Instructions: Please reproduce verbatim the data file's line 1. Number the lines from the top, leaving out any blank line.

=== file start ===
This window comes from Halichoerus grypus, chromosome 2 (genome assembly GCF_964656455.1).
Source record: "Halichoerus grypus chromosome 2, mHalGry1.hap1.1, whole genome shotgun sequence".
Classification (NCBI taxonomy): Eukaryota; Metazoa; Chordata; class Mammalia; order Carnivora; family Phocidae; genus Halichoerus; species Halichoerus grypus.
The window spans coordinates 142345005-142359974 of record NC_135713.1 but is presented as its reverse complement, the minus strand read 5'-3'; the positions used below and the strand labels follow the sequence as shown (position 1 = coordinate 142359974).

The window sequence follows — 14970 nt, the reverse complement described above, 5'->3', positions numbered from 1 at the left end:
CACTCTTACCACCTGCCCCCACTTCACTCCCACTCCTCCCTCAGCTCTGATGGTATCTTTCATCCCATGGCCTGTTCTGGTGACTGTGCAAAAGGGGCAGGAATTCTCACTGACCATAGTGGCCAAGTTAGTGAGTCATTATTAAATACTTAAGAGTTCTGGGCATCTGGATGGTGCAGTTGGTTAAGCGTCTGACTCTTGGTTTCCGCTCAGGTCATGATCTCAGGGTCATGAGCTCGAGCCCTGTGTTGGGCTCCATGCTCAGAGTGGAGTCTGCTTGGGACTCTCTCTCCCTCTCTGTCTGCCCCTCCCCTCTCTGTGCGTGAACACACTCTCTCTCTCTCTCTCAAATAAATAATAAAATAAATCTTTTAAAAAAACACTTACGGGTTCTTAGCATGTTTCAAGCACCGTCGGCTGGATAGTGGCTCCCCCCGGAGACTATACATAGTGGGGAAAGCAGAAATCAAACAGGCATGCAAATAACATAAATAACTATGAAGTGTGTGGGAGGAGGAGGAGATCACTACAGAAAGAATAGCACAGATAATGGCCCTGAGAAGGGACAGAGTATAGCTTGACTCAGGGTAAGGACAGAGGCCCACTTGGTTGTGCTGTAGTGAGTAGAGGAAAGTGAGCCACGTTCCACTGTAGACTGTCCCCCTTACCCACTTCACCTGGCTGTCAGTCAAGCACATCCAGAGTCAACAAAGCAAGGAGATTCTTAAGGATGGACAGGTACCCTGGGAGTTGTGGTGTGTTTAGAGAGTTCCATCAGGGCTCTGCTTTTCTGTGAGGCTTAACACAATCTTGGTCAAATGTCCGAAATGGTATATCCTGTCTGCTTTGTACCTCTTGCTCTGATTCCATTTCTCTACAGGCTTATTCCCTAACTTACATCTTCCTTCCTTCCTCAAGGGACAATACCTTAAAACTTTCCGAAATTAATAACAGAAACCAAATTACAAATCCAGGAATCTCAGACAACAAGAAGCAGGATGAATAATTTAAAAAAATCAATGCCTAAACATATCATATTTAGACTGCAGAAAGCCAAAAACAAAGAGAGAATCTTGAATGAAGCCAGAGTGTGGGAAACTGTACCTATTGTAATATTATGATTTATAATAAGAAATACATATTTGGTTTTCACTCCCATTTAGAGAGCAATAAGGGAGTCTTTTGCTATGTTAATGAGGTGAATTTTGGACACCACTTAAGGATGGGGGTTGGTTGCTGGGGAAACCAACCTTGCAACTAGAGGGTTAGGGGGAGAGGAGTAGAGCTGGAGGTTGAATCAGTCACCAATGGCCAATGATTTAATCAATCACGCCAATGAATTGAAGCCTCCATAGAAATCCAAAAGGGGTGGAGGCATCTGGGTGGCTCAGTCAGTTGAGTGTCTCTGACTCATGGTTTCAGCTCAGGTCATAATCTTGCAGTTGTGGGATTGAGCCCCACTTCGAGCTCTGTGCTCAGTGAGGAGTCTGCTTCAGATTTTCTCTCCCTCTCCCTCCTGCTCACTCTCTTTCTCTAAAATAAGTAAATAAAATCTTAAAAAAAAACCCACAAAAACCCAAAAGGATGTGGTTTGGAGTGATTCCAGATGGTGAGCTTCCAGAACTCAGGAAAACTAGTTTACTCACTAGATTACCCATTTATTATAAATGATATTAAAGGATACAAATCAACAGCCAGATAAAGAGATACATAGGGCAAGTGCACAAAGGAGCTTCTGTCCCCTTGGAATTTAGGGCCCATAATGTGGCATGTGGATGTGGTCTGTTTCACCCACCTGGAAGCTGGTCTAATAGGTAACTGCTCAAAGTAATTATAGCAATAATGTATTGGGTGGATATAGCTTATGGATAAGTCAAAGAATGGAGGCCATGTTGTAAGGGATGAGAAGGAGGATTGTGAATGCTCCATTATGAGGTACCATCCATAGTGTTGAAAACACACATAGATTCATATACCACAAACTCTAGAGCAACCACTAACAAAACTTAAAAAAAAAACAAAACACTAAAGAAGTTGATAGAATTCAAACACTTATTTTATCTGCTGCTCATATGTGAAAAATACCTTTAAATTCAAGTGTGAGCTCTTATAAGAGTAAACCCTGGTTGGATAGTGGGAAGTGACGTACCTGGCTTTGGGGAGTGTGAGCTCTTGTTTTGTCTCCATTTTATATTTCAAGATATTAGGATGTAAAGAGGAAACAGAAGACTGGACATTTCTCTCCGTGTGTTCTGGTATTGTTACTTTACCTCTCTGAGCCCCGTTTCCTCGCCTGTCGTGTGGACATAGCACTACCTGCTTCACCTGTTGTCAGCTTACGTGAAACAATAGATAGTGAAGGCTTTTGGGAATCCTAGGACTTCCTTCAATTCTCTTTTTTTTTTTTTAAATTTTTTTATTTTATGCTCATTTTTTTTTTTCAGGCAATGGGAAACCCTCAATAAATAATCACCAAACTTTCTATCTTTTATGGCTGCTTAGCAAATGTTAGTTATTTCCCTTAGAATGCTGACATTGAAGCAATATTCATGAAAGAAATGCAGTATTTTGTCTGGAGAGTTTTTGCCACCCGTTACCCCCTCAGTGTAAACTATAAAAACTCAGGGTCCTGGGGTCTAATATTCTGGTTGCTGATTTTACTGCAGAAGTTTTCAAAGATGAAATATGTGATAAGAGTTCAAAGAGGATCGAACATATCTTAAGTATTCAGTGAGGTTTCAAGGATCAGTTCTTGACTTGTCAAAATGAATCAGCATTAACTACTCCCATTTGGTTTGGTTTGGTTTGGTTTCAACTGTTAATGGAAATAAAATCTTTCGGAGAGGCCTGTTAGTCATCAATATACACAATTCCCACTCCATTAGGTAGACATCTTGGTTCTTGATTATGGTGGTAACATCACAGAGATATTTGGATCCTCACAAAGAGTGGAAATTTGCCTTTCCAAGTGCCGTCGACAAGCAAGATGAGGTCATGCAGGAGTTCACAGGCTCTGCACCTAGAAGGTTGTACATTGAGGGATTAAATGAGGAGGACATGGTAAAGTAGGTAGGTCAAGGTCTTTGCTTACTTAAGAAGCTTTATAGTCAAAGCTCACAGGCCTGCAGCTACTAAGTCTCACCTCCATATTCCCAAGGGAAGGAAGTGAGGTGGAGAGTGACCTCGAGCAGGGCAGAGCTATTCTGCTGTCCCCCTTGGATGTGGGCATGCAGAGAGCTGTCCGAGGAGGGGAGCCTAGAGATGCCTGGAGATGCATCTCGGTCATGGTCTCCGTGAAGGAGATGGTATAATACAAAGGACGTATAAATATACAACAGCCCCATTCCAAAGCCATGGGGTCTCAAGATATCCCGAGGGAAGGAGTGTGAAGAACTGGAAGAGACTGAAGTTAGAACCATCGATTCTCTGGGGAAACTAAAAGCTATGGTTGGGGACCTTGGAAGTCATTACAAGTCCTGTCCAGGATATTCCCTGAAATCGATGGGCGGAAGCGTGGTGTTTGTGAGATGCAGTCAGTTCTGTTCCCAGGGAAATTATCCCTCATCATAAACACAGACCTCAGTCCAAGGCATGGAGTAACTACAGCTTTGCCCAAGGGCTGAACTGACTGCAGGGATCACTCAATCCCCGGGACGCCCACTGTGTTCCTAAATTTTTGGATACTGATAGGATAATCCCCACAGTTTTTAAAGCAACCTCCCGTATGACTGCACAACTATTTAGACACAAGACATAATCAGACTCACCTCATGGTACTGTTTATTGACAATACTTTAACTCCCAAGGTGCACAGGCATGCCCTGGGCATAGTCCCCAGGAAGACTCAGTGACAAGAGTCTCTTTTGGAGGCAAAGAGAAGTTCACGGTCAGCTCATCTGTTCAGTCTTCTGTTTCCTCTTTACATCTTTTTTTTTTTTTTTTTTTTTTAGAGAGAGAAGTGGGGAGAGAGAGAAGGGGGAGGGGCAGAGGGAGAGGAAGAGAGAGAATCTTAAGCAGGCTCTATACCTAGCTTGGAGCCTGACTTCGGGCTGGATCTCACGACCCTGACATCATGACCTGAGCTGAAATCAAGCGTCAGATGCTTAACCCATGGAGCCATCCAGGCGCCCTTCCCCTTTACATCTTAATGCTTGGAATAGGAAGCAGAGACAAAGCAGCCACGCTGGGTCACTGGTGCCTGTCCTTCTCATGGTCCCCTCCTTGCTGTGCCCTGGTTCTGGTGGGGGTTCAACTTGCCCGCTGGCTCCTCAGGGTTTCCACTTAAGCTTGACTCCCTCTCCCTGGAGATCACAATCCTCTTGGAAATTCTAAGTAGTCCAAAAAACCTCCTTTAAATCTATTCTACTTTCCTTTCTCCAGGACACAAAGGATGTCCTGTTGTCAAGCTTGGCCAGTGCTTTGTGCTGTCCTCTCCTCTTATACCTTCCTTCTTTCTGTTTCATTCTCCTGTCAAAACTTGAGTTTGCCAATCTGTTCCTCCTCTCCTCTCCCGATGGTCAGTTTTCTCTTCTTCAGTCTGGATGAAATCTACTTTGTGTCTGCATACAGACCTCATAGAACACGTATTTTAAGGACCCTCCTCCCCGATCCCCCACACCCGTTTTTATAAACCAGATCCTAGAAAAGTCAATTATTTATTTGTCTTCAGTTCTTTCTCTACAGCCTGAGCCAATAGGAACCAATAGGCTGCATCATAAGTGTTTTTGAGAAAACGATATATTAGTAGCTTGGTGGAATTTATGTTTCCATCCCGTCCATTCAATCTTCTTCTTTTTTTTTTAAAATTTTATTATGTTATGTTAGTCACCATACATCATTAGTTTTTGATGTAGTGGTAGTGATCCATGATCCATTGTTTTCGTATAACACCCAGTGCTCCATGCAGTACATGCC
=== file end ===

This window comes from Halichoerus grypus, chromosome 2 (genome assembly GCF_964656455.1).